Oil Prices Likely to get Worse Before they get Better
The cost of diesel reached a new record this week of $5.72 a gallon, according to the U.S. Energy Information Administration. Rising oil and fuel costs are adding pressure to the prices of other goods. "Big parts of the economy run on diesel, from agriculture to manufacturing, and thus the surge in diesel prices is driving up prices broadly," Mark Zandi, chief economist at Moody's Analytics, told the Financial Times.
Oil and gas costs have steadily increased over the last several months as a result of the war in Ukraine, supply challenges and increased demand. Fitch Ratings increased its oil and gas price assumptions this week as those problems show no signs of being resolved anytime soon.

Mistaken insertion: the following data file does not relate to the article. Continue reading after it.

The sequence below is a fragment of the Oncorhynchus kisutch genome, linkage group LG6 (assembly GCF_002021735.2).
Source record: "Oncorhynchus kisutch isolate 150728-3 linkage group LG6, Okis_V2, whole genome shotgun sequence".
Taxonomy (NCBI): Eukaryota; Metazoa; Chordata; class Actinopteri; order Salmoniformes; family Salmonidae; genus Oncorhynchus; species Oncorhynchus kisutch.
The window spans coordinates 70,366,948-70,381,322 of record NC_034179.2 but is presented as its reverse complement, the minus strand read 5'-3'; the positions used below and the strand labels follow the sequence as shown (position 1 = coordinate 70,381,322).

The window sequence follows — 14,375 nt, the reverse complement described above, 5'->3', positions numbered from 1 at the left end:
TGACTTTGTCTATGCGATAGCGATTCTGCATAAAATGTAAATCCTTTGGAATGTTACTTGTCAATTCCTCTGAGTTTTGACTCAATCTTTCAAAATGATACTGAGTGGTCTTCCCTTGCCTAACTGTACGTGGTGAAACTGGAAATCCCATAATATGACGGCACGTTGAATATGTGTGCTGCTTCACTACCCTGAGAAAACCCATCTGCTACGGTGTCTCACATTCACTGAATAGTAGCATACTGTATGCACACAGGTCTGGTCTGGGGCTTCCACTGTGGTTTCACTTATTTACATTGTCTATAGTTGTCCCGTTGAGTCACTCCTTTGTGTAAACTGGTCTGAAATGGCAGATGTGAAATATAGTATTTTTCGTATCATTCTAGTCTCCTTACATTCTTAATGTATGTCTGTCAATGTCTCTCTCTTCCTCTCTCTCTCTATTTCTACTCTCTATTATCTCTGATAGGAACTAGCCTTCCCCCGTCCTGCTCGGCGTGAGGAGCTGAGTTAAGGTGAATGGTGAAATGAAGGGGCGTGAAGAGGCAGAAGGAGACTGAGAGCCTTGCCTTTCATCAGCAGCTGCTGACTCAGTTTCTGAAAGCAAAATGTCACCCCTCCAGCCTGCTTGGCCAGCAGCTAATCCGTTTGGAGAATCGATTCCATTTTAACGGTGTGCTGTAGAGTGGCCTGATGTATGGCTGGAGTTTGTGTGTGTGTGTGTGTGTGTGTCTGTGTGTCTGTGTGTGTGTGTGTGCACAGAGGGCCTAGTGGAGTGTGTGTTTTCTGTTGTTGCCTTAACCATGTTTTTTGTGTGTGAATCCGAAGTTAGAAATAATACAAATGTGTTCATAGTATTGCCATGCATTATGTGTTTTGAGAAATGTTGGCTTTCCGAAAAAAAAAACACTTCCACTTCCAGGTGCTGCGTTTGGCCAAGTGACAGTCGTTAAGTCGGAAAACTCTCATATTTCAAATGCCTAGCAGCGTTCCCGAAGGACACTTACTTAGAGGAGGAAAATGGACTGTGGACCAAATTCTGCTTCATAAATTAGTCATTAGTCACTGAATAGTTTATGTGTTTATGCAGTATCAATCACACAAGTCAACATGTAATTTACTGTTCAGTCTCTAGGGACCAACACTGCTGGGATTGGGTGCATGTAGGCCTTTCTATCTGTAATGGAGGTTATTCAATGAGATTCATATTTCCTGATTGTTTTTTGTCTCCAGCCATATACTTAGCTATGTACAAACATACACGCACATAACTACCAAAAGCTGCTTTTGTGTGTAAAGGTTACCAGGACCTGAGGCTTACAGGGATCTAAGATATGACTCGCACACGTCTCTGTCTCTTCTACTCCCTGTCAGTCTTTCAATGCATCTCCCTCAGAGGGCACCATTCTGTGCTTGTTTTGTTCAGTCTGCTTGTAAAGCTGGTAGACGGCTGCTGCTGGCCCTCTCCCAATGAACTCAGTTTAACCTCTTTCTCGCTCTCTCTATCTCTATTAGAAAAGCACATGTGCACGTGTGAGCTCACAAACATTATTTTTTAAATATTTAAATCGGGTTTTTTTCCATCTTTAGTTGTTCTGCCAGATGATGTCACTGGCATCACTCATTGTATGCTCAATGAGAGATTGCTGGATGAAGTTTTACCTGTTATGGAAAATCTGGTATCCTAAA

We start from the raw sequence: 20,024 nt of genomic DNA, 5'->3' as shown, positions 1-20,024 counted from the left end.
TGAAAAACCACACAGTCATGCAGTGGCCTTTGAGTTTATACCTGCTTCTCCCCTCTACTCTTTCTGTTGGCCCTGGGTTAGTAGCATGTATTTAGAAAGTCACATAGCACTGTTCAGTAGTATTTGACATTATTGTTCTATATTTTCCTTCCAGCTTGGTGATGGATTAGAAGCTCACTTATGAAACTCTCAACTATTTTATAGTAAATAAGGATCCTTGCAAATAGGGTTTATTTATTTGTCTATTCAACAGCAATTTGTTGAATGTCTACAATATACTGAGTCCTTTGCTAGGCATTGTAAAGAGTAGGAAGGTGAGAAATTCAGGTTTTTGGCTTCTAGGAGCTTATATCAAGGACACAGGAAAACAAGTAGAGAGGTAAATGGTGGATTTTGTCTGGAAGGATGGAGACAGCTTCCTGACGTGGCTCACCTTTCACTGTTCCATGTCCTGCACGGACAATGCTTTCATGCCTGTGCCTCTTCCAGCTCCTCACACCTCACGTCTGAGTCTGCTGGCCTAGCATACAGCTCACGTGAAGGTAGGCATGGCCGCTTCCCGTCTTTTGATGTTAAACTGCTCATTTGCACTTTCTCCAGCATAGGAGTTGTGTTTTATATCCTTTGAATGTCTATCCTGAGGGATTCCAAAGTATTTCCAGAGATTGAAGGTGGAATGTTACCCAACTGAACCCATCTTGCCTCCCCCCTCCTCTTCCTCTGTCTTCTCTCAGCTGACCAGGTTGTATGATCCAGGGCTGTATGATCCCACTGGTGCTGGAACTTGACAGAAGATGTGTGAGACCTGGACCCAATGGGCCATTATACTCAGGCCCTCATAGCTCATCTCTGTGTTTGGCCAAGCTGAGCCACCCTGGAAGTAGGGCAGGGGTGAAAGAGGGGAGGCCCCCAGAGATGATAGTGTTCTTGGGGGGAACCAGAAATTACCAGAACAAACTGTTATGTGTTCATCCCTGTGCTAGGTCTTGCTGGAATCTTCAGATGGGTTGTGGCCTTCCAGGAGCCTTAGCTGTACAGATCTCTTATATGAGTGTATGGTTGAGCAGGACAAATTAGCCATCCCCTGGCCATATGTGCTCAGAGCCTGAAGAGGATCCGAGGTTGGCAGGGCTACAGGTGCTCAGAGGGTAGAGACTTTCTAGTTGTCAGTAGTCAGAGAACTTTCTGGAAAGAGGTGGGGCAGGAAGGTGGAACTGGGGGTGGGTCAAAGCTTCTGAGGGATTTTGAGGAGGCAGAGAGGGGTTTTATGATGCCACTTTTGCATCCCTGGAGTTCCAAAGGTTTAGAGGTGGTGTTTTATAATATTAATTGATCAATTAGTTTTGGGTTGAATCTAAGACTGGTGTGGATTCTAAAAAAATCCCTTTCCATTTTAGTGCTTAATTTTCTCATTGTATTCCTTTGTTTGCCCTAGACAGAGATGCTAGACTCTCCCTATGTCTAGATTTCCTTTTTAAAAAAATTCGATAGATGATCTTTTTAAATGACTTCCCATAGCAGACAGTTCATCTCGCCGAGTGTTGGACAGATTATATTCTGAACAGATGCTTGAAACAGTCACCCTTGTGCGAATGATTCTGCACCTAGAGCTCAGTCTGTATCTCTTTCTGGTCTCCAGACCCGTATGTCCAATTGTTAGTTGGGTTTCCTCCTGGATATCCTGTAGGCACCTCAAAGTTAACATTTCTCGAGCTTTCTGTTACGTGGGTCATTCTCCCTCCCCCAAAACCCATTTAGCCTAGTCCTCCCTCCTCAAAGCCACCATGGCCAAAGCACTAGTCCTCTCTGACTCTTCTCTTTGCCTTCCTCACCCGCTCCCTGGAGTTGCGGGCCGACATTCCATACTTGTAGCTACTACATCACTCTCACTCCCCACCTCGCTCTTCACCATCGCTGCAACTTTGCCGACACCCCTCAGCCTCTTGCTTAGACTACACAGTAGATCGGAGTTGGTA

"Our raised oil price assumptions reflect disruptions of established supply channels and growing oil demand," per Fitch Ratings. "The EU has banned seaborn imports from Russia, so it will have to replace about a third of all oil imports with supplies from other regions, while larger volumes of Russian oil will go to India and China."
It is unclear if oil prices have peaked or if they will continue to break new records. If costs are pushed much higher, it could carve into global GDP significantly, according to Moody's Analytics. "Gasoline prices at $6 or $7 would be psychological thresholds and would likely weigh heavily on consumer sentiment and potentially increase the economic costs of higher prices at the pump," the report reads.